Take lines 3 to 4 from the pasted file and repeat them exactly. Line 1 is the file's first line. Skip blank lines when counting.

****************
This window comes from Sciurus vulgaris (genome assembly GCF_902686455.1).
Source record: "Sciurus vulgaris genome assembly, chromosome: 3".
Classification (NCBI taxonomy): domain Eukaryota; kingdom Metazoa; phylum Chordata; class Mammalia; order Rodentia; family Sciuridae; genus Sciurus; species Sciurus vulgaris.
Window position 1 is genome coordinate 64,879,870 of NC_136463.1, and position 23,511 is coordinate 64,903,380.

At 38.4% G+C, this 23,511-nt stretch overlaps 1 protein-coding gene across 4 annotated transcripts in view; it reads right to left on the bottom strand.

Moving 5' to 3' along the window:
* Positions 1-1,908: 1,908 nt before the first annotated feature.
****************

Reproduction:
Classification (NCBI taxonomy): domain Eukaryota; kingdom Metazoa; phylum Chordata; class Mammalia; order Rodentia; family Sciuridae; genus Sciurus; species Sciurus vulgaris.
Window position 1 is genome coordinate 64,879,870 of NC_136463.1, and position 23,511 is coordinate 64,903,380.